“Oh Jesus,” Lynette said. Now they would complain about the hippies too. She fanned her face and chest. What the hell was going on? She was well through menopause. “You could tell them when you’ll be gone. You could give them your class schedule.” She’d tried to sound sarcastic, but the tenants looked at each other. Prashant shrugged.

“When will they be back?”

“I don’t know,” Lynette said.

“What do they look like?” Mitchell asked.

“They look like hippies.”


The hippies came back in the evening. No sooner had they braked in front of the house than the tenants practically galloped across the front lawn to meet them. There were handshakes all around, and the tenants gave the hippies a sheet of paper. Catty held it and Antoine looked over her shoulder, and they nodded, and the four of them laughed. Mitchell turned to indicate the house behind them, and Lynette shrank from the front window, where yesterday Antoine had pressed his face.

So they were friends now, the earnest farmers and the earnest Christians, and they had come to an understanding about how and when they would all make use of her property.


A month ago Lynette had let a plumber into the tenants’ apartment while they were in class (rust stain, dripping tub faucet, weeks of complaints about the noise), and after showing him the bathroom, she’d walked through the other rooms. For all their fault-finding it was the first time she’d had real cause to be in Mitchell and Prashant’s space longer than a few minutes, and without them present.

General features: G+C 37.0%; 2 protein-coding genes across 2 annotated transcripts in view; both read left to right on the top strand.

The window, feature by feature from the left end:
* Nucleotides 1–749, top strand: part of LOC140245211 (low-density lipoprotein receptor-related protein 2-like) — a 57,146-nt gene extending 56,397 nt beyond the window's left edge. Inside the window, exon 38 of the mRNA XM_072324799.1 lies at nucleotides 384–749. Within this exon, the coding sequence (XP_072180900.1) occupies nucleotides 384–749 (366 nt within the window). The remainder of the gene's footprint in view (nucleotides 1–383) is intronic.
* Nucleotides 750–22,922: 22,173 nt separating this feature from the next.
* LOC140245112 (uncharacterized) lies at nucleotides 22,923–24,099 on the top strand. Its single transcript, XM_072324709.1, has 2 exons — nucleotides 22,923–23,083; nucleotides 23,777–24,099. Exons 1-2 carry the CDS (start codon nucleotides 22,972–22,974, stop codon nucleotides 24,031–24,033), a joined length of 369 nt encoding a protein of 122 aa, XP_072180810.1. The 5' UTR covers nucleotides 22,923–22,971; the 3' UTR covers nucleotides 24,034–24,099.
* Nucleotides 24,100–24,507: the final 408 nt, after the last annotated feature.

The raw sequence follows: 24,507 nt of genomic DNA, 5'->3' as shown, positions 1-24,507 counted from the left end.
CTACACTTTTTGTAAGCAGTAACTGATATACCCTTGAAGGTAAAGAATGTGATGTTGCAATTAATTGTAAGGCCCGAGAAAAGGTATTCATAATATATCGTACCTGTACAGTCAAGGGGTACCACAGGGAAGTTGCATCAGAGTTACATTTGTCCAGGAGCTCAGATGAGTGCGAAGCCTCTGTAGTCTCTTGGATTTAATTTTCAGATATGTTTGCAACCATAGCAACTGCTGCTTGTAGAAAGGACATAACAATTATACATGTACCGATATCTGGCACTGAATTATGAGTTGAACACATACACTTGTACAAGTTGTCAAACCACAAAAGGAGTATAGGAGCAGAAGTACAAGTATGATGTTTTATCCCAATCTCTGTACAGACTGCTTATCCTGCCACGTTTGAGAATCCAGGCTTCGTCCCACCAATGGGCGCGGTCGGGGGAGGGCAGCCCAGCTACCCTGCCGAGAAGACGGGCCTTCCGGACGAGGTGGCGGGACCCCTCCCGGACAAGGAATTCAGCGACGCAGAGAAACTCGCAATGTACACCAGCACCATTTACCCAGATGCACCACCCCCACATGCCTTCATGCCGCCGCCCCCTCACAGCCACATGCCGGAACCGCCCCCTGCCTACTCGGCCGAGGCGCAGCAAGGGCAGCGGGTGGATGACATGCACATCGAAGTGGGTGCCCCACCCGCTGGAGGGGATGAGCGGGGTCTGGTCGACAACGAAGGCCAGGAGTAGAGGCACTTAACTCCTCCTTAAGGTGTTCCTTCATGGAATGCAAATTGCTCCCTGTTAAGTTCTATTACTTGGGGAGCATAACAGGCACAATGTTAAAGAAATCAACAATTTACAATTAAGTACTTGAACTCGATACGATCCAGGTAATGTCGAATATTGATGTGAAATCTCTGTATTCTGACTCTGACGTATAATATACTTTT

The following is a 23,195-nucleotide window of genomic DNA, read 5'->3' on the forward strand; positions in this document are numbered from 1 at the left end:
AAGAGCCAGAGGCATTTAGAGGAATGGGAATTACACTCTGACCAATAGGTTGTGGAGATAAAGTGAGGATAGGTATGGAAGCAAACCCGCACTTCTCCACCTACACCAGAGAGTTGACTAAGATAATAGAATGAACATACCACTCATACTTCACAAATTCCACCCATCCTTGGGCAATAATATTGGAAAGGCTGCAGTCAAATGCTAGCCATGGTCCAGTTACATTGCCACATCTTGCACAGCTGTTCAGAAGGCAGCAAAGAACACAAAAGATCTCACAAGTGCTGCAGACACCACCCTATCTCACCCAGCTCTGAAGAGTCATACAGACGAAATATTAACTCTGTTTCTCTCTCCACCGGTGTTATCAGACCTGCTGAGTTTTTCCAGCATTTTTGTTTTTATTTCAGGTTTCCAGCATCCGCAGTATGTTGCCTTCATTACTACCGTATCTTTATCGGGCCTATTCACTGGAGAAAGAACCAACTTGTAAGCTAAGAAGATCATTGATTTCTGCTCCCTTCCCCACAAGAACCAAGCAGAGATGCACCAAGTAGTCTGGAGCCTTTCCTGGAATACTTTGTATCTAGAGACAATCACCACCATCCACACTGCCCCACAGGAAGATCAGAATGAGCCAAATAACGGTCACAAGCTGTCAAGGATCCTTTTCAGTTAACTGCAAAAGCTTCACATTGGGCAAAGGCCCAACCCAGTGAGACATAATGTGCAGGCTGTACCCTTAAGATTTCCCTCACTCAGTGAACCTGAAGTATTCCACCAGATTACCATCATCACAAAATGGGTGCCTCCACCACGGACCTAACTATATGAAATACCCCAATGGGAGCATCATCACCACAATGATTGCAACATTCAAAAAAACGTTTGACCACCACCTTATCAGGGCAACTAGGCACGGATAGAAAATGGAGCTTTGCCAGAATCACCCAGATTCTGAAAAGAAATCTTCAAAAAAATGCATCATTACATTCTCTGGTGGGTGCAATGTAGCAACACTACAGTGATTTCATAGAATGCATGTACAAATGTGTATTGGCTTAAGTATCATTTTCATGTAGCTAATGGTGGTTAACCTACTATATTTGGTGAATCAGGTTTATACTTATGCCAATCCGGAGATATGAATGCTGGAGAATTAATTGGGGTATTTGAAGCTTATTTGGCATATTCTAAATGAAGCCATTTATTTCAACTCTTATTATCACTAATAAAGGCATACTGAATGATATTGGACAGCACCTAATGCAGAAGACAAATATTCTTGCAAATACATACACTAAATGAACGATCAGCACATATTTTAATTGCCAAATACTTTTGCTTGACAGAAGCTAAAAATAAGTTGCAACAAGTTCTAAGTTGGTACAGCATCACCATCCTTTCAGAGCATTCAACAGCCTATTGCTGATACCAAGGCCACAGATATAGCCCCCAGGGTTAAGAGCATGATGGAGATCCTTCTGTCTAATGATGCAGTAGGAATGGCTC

The apartment’s familiar layout mirrored the side where she lived, kitchen and one bedroom in the back, living room and the other bedroom in the front. Bathroom between the bedrooms, where the plumber was banging away. That was some top-dollar noise he was making. It sounded a little overdramatic.

In the kitchen was a small dining table set with a laptop and a manila folder. She lifted one corner of the folder and let it drop. In the refrigerator, their food was labeled, black magic marker for Mitchell, green for Prashant. Each had his own carton of eggs. Mitchell preferred orange juice, Prashant whole milk.

Prashant had the back bedroom (she knew by the family photo), with just a twin bed, tidily tucked in with a navy blue quilt, and bookshelves made of stacked milk crates. Mitchell’s front bedroom had a double bed with a yellow chenille blanket and two tall bookcases—proper bookcases, but cheaply made.

The living room held two more dining chairs and a card table on which was set up an elaborate board game printed with a map of the world. Lynette moved an olive-colored battleship from Spain to Brazil. […]

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Hadley Moore’s short story collection Not Dead Yet and Other Stories won Autumn House Press’s 2018 fiction contest and is forthcoming in September 2019. Her stories, novel excerpts, and nonfiction have appeared in Newsweek, McSweeney’s, Witness, Amazon’s Day One, the Alaska Quarterly Review, the revived December, the Indiana Review, Anomaly (formerly Drunken Boat)Quarter After Eight, Confrontation, The DrumAscent, Midwestern Gothic, ReduxKnee-Jerk Magazine, and other publications. She is at work on a novel and another collection, and is an alumna of the MFA Program for Writers at Warren Wilson College. Find more at

“The Entomologist” originally appeared in Alaska Quarterly Review and was runner-up in the 2018 Editor’s Reprint Award.

Read More: A brief interview with Hadley Moore